Now, I'm not just disturbed by the corporate funding of the survey (that's a whole different story) - it's the correlation that was made between socioeconomic status and disease. Sure, that's a great jumping off point, but what does it tell me about a problem - nothing! It gives me no insight except that maybe diet or environment may contribute to this. Then again, the issue could be genetics. Saying poor people suffer from IBS is creating a stereotype at some level. Data like this to me, unless it is used for diving into further research (and that isn't clear from this article), doesn't create a picture beyond creating and confirming stereotypes. And this is feedback, but again, it's not working towards a conversation. It positions the participants as lab rats being observed rather than people who participate in the world and different organizations and systems.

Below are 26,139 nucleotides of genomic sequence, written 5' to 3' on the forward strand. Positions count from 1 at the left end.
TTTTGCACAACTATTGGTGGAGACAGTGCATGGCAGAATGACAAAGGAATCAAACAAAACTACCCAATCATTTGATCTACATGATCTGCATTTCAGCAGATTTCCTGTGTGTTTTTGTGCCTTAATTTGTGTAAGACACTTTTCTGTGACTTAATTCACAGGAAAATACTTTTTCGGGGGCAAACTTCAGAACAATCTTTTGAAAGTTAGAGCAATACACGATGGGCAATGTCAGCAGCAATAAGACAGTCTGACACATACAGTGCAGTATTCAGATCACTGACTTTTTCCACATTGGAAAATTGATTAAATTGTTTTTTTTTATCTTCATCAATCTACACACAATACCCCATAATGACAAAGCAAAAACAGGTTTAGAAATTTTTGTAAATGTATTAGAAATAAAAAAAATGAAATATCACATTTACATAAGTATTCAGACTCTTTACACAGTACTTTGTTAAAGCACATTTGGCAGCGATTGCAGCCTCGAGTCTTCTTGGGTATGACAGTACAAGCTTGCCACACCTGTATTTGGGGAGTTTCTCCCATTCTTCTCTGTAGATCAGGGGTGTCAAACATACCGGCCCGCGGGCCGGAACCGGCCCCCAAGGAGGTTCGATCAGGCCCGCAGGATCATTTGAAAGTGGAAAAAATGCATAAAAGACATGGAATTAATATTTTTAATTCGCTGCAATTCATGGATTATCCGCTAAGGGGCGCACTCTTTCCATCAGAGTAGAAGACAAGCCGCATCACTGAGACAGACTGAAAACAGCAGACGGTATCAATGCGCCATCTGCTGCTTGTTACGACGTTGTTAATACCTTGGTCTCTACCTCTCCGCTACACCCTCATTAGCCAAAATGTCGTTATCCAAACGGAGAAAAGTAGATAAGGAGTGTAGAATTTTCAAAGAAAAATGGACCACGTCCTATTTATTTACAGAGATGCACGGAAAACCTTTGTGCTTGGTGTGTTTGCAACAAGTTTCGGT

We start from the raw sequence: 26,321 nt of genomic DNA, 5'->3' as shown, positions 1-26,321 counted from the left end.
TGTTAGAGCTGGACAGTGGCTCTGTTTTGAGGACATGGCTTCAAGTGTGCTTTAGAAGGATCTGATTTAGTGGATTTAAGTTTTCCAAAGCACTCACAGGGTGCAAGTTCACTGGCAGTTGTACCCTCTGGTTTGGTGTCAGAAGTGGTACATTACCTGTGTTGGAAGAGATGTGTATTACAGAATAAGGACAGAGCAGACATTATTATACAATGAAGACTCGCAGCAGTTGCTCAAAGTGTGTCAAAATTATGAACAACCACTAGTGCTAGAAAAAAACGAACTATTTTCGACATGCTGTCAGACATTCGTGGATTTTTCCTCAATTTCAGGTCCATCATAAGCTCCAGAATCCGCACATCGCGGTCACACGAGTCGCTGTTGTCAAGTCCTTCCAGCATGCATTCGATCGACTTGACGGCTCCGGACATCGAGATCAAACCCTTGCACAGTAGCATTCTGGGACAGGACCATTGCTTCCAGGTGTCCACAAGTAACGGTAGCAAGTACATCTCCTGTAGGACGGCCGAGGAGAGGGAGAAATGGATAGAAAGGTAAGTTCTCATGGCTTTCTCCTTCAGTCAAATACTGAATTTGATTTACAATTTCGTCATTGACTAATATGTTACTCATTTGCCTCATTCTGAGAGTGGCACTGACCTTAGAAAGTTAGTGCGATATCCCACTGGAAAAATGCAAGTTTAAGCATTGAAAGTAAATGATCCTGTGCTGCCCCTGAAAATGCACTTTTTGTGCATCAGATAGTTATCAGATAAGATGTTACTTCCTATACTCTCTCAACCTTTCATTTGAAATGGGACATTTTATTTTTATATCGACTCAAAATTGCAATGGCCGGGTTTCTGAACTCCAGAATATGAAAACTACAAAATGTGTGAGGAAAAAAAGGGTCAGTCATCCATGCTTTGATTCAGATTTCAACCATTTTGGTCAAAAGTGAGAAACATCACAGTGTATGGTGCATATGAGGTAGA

Ethnographic data is far better way to position users. It gets to the motivation of the individual - the why. Why do poorer people suffer from IBS? Why do people do what they do? What is the motivation? Again, if you don't have the why and understand people's motivations, you aren't making conversation. Users don't make decisions only based on their economic background, gender or race - these may be factors, but often they don't make a bit of difference - they often make decisions based on their value systems. Understanding the value systems (motivations) of people is missing and so needed for a successful dialog and feedback for a product.